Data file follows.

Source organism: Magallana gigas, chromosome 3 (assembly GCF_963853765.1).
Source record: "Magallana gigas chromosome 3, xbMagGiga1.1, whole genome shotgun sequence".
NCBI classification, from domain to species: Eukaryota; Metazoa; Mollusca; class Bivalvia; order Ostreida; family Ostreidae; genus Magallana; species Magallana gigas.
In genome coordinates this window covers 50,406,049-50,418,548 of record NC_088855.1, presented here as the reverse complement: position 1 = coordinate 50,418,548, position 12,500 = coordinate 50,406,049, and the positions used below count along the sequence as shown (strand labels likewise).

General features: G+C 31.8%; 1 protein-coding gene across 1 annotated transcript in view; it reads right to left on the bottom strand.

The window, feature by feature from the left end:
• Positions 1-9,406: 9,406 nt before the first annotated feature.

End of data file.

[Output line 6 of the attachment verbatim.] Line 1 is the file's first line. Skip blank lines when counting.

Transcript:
The window, feature by feature from the left end: